“All units, all units. Be advised.” She’s interrupted by a wide-band squawk from the radio. “Per new intel enemy reinforcements may be en route. Awaiting satellite confirm. Move to Contingency Two. I say again, Contingency Two, all units. Ground ops out.”
Savren grabs her radio. “Savren to ground ops. Put through to ops actual.”
“Wilco, Savren. Hold for ops actual.”
Savren stares at Otter. “What did we miss?”
“Did… did I understand that right? They’re… reinforcements are coming?”
“We don’t know for sure yet—”
“Nishvir to Savren, come in, Savren, over.”
“Roshlas! What in Haven is going on?”
“Linguists found telegraph facilities. We have confirmation Rosies got word to Silent Falls, over.”
“Fuck!” Savren blurts before clutching the key again. “What kind of reinforcements are we expecting?”
“Unknown at this time. ORBCOM is still retasking. Your guess is as good as mine, over.”
“How much track have you secured? Rail is the normal means of access, over.”
“Very little. Secured a single depot behind lines. Trains are running black. Word gets out, we’re in trouble. Over.”
“…how far behind lines are we?”
“You don’t want to know, comrade.”
Savren’s heart is racing. “May I advise, sir?”
“It’s what you’re here for, Savren.”
“Decouple the locomotive. Send it out a few klicks in the opposite direction you came from. Dynamite the tracks on the way back. Over.”
“Good thinking. We’ll get it done. Over.”
“Plans for speeding up the evacuation timeline?”
“It was tight already, but we’re working on it.”
“I assume forging an all-clear is no-go?”
“Confirm. Even if we could decipher their codebooks, the Rosies took precautions, over.”
Savren closes her eyes. “Acknowledged. Where do you want me, sir?”
“If you’re done with the prisoners, get back to ops.”
“Wilco. Savren out.”
Otter stares at her with frightened eyes. “I could barely understand any of that.”
Savren grits her teeth. She can tell the fent is wearing off; the pain is starting to flare up in full. She’s beginning to shake again, to feel nauseous. “Brief you en route,” she manages. “Back to ops. Let’s move!”
Before they’re even halfway back, she starts stumbling, her vision doubling up. Rashten notices immediately and grabs her by the shoulder, trying to steady her. “Ma’am?”
“…hurts…” is all Savren can slur out. The pain is already as bad as when they were whipping her. It’s still getting worse.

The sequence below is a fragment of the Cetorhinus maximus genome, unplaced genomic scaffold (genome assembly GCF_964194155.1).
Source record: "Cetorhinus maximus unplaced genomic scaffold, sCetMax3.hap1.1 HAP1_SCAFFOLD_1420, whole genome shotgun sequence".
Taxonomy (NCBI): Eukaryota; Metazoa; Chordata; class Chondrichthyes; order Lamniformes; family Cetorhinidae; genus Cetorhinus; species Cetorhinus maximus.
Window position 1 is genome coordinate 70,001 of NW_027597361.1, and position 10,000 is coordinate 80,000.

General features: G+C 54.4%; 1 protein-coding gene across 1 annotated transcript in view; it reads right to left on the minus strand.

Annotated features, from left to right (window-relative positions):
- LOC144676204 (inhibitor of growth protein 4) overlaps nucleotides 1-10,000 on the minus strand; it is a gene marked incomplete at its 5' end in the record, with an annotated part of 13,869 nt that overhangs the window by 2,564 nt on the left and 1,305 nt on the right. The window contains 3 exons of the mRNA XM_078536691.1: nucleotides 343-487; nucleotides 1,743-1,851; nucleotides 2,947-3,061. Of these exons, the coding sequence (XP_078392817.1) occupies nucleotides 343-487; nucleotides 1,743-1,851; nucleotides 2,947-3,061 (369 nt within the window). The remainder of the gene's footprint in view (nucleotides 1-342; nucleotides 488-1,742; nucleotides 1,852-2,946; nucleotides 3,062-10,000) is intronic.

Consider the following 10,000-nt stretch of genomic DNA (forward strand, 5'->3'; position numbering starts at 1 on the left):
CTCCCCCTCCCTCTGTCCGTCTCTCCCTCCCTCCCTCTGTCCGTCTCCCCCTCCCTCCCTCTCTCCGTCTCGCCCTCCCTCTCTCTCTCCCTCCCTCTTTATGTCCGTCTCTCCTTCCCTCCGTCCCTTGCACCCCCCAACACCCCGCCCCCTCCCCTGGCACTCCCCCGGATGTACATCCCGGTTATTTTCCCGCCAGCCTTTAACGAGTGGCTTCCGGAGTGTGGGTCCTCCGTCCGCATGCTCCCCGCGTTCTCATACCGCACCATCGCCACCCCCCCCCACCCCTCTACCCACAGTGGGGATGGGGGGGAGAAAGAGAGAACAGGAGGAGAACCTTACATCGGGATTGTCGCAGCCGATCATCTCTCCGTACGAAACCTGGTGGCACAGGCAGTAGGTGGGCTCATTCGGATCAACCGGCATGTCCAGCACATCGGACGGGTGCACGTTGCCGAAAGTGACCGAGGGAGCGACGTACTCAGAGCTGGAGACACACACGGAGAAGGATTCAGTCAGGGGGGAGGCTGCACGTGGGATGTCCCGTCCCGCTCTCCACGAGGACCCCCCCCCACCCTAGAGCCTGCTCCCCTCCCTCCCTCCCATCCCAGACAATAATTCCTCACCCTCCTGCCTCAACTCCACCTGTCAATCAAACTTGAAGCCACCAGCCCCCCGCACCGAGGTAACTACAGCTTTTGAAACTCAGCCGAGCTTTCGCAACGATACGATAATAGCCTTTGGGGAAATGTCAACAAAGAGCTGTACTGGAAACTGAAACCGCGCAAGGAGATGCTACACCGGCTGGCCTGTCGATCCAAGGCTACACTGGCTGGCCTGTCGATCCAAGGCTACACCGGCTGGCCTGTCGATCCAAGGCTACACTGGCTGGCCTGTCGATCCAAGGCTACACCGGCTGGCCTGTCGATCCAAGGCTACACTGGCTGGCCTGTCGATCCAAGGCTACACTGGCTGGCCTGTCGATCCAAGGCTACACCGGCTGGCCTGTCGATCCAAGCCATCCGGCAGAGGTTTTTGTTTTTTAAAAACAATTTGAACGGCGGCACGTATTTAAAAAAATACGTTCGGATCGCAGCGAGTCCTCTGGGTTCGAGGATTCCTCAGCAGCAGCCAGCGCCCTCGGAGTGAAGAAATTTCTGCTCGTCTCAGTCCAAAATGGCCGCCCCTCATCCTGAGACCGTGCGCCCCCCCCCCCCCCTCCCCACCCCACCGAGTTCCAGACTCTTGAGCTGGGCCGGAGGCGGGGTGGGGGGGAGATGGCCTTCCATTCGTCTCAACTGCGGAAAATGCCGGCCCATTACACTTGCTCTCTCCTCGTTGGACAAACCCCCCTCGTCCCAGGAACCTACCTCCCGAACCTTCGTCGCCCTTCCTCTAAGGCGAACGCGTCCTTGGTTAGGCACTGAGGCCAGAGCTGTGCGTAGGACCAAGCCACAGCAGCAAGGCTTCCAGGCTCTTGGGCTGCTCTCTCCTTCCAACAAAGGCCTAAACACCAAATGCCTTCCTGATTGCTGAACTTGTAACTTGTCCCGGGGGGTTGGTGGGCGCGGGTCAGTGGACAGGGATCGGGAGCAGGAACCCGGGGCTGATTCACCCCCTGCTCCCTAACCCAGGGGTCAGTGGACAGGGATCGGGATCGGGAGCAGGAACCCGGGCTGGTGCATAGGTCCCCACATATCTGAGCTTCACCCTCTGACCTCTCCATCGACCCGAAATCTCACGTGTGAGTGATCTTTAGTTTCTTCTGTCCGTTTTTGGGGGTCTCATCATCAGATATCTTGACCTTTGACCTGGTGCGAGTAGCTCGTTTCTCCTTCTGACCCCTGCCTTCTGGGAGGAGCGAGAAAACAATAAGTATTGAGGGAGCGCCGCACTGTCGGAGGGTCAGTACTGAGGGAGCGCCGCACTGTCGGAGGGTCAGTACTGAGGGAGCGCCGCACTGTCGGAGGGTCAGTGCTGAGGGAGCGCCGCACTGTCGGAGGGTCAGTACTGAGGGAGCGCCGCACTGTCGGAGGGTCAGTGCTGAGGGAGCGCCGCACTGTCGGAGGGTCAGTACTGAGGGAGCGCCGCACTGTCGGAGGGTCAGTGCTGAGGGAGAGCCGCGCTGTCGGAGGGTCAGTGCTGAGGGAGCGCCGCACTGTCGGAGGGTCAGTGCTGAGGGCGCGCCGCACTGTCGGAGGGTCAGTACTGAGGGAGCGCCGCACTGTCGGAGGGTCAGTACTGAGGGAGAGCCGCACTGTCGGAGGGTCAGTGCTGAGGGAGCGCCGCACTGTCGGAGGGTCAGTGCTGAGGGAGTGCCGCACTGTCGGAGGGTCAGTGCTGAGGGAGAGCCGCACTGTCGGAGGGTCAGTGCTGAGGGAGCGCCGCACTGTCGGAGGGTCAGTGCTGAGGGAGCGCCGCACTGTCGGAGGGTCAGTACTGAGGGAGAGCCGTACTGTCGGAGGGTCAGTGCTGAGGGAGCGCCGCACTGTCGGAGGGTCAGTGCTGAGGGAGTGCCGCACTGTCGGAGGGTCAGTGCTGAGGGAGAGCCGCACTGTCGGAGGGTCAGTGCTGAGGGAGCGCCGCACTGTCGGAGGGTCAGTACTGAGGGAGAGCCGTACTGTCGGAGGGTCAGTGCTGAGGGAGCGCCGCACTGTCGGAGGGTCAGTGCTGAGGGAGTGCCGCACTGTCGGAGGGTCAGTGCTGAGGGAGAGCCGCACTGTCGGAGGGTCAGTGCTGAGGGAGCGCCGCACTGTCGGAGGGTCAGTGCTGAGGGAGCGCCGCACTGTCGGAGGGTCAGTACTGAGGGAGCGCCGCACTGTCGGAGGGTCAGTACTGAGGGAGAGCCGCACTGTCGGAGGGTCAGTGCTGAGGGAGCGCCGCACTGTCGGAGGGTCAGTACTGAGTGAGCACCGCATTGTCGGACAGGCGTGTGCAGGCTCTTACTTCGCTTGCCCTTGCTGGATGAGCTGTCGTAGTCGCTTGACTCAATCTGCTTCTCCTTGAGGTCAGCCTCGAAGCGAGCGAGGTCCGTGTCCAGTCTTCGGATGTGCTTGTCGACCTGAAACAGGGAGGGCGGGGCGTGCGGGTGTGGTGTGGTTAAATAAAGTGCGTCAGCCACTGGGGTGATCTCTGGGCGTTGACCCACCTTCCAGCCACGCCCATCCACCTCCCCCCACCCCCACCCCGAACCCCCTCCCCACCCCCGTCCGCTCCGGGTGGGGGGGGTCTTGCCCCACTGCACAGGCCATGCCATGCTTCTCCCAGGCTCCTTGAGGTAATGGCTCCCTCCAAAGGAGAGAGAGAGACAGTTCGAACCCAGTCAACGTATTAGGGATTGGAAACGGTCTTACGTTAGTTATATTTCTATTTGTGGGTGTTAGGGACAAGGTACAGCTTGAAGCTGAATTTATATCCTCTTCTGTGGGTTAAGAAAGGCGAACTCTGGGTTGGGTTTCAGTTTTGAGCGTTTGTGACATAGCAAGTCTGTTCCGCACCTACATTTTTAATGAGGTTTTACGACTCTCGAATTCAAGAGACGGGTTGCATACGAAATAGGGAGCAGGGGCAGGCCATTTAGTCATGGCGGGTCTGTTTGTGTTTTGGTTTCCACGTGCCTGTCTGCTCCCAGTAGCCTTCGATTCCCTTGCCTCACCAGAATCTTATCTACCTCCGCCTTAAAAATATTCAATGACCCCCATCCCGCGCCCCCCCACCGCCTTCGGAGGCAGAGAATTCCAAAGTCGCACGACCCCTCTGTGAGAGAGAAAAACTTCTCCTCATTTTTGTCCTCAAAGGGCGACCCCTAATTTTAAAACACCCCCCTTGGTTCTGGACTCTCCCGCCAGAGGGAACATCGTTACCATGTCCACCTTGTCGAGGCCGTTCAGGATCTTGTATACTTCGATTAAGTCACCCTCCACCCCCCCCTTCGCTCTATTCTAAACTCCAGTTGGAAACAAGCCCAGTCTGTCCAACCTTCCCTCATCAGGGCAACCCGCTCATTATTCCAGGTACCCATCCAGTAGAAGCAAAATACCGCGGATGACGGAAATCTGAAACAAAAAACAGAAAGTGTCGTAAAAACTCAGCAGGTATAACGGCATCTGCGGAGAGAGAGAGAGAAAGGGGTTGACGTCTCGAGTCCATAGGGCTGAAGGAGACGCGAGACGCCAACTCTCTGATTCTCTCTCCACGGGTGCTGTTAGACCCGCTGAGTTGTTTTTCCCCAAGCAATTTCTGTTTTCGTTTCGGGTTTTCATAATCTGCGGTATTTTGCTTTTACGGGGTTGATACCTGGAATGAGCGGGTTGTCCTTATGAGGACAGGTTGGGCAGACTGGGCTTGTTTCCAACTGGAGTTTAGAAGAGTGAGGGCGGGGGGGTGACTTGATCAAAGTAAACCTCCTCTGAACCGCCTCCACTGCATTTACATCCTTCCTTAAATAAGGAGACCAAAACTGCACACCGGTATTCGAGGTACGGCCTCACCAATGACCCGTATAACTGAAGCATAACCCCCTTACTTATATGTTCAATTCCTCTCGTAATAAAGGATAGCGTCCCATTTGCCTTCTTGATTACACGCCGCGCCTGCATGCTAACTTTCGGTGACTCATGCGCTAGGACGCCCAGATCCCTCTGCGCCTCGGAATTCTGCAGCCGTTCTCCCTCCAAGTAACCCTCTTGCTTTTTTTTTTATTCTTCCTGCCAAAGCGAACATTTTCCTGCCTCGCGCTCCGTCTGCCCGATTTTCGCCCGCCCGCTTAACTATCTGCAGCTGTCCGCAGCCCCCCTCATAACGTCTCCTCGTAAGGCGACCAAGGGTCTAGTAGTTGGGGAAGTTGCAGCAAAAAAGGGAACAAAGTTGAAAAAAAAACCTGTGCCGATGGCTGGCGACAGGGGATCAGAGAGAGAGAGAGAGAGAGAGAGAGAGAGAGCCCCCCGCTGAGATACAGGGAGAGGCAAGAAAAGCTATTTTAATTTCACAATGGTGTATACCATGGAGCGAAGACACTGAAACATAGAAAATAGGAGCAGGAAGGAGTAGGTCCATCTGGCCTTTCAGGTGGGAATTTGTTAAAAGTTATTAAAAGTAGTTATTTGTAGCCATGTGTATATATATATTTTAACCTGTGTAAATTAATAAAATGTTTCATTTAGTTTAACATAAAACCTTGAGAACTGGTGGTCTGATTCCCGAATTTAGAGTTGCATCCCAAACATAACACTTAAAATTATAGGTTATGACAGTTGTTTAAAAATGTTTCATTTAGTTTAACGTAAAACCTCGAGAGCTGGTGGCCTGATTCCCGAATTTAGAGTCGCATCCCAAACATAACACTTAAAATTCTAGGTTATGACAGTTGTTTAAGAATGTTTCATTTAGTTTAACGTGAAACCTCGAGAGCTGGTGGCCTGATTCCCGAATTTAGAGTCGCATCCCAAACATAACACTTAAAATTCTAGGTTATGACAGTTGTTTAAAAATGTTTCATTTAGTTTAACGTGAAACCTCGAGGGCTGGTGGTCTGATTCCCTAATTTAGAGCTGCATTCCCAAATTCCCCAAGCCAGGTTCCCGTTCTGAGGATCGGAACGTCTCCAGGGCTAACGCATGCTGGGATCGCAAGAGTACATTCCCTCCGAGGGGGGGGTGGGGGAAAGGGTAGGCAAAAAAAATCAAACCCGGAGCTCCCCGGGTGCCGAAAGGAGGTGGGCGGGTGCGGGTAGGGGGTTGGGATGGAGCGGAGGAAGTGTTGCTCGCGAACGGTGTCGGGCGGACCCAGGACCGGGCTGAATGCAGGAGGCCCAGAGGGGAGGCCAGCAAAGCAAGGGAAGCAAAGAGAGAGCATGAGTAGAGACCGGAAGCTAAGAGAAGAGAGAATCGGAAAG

“Savi?” Otter touches her arm gently. “Savi, are you okay?”
Rashten touches her headset. “Ground ops, fireteam two-six incoming; have a medic on standby with analgesics. Over.”
“Wilco, fireteam two-six. Ground ops out.”
They’re carrying her by the time they reach the train. Mirian is waiting for them. She lets out a string of oaths in Ranuir and Khmaira as she fumbles with her kit. “I never cleared her for field duty — hold her arm down, I need a vein!”
Savren’s convulsions slow to a stop as the drug hits her central nervous system. “She does not get off this train again until we reach Point Gale,” Mirian snaps, glaring between Lismir and Rashten. “Haven’s sake, what was she doing?”
“Just escorting prisoners,” Otter interjects defensively. “She wasn’t fighting or anything—”
Mirian narrows her eyes. “Where did you learn to talk, Rosie?”
“Taught him,” Savren murmurs.
Mirian stands, motioning to the soldiers. “Get her into the train.” She grips her radio. “Record medical order, Savren Shalsheni is restricted to Green Zone indefinitely. Copy to ops actual.” She glowers at Savren as the Lismir and Rashten lift her to her feet. “Mirian out.”
Nishvir stands up as Savren enters the situation car. He claps her on the shoulder. “Welcome back, comrade. Glad to see you made it safely.”
Vasuen leaps to her feet and hugs Savren impulsively. “Skies above, Savi, don’t — don’t do that to me again. That’s a fucking order.”
“She’ll be riding this one out safe and sound, don’t worry.” Nishvir guides Savren into a seat, then sits back down himself.
“What’s — what’s the situation, sir?” Savren murmurs.
Nishvir gazes at her for a moment. “More importantly, when did you last eat?”
“Don’t worry about me, I’ll—”
“Yesterday at noon,” Vasuen interrupts. “A tiny bowl of some canned slop.”
Nishvir motions to a subordinate. “Get her a couple of MREs.”